Egypt: Death toll in weekend violence rises to 80

CAIRO — An Egyptian Health Ministry official says the death toll in weekend clashes between security forces and supporters of ousted President Mohammed Morsi has risen to 80.

Khaled el-Khateeb, the head of the ministry’s emergency and intensive care department, provided the new tally Sunday.

An official at Cairo’s main morgue, however, put the toll at 83 after 11 bodies arrived at the facility Sunday. The official spoke on condition of anonymity because he was not authorized to brief the press.

The bloodshed began early Saturday when pro-Morsi protesters sought to expand their sit-in camp by moving onto a nearby boulevard, only to be confronted by police and armed civilians.

It was the deadliest single outbreak of violence since the military ousted Morsi in a July 3 coup.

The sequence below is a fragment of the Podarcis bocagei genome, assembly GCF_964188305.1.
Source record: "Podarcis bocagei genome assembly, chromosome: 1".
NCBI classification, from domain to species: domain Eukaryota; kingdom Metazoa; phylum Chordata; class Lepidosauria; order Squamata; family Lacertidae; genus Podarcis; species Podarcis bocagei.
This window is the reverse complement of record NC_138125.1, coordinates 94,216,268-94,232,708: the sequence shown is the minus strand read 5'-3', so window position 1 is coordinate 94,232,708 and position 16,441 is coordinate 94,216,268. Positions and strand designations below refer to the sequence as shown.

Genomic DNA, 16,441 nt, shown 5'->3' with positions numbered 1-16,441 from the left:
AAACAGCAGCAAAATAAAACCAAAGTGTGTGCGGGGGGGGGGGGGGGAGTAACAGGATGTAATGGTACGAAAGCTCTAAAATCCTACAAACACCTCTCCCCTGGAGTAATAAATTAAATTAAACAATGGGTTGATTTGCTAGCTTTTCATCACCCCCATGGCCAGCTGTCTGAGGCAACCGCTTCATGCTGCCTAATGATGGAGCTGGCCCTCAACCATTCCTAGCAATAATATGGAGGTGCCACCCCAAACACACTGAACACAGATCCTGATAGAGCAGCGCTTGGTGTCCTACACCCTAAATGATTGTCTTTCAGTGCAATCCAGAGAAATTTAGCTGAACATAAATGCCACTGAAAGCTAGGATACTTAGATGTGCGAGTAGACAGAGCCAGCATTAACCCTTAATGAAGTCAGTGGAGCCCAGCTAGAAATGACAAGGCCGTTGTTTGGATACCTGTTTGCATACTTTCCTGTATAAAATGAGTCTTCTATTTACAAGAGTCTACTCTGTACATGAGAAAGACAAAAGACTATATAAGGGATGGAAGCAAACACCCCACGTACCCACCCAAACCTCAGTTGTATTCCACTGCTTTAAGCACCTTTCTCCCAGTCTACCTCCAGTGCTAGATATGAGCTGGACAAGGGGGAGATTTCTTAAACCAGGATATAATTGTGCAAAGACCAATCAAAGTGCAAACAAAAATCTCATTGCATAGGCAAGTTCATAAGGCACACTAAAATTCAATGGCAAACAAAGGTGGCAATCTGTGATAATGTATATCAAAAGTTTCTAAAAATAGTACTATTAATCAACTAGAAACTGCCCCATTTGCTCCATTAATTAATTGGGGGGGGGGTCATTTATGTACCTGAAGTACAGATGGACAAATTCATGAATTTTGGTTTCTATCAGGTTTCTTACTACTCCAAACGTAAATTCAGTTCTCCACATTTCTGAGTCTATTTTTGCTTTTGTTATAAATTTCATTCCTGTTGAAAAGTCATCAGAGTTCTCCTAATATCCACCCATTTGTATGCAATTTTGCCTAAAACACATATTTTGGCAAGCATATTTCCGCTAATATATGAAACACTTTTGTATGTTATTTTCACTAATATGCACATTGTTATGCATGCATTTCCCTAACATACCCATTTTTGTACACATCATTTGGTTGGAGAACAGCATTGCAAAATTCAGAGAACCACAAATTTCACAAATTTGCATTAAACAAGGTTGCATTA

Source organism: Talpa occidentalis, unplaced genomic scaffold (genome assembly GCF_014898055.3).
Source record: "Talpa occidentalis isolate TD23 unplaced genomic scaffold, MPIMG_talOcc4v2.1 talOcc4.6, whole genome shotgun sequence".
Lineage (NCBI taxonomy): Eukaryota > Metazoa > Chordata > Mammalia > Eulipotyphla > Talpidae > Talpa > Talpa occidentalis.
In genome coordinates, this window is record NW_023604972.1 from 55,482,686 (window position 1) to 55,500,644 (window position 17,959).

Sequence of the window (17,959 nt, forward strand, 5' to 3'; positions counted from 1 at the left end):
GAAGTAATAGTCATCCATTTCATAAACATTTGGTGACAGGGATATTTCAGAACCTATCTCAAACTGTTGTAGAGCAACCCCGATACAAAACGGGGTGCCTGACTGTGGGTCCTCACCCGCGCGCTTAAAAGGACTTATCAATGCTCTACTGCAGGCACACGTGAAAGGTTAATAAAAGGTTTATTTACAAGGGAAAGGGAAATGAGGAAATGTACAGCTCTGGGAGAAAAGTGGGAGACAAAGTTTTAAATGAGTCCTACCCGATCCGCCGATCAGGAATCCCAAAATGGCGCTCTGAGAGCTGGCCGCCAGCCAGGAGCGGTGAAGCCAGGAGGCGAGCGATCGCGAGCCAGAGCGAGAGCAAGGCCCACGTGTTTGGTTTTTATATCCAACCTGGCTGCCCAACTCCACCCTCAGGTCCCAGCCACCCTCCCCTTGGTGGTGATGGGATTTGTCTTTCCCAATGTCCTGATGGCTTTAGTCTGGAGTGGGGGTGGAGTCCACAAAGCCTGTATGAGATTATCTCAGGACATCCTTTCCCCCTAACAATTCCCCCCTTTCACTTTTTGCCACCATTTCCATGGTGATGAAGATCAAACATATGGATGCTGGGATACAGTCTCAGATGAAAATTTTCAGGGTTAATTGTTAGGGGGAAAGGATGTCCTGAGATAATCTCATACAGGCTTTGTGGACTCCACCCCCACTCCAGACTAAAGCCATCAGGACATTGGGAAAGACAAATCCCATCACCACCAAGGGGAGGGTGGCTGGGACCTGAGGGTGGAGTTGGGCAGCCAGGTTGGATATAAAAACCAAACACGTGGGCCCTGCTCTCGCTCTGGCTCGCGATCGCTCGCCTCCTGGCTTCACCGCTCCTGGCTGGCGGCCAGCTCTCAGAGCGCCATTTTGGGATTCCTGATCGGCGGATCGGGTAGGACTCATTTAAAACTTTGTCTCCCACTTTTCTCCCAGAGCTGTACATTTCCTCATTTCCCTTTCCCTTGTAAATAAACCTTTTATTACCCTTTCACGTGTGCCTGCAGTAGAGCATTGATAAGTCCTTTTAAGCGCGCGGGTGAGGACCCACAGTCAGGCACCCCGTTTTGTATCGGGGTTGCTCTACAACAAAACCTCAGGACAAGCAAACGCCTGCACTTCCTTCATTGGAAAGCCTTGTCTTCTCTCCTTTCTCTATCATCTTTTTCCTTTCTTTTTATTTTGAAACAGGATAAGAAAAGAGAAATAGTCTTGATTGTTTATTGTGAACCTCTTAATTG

More in Local News

If vehicles crash and tumble, rescuers want to be ready

The Puyallup Extrication Team practiced with other fire departments on cars, SUVs and even buses.

Man arrested after stolen car crashes in Everett

The accident occurred in the 100 block of SE Everett Mall Way.

5-vehicle crash in Arlington kills 62-year-old woman

Medics had transported her to the hospital, where she later died.

2 men hospitalized after rollover collision on U.S. 2

Two men were taken to the hospital with minor injuries… Continue reading

Marysville police serve a warrant — across the street from HQ

A man who fled was taken into custody. Police were serving a warrant for alleged drug-related crimes.

Marysville man charged with stabbing wife who sought divorce

Nathan Bradford, 45, found divorce papers while going through the woman’s car.

Man on ferry accuses child of theft, allegedly pulls knife

The man was arrested, no one was hurt, and the ferry was delayed 30 minutes on its way to Mukilteo.

Coming together as family

Special-needs students and teachers at the Transition Center cooked up a Thanksgiving feast.

Lynnwood’s property tax promise to homeowners sort of true

They were told consolidation of fire departments would save, but new rates likely will be more.

Most Read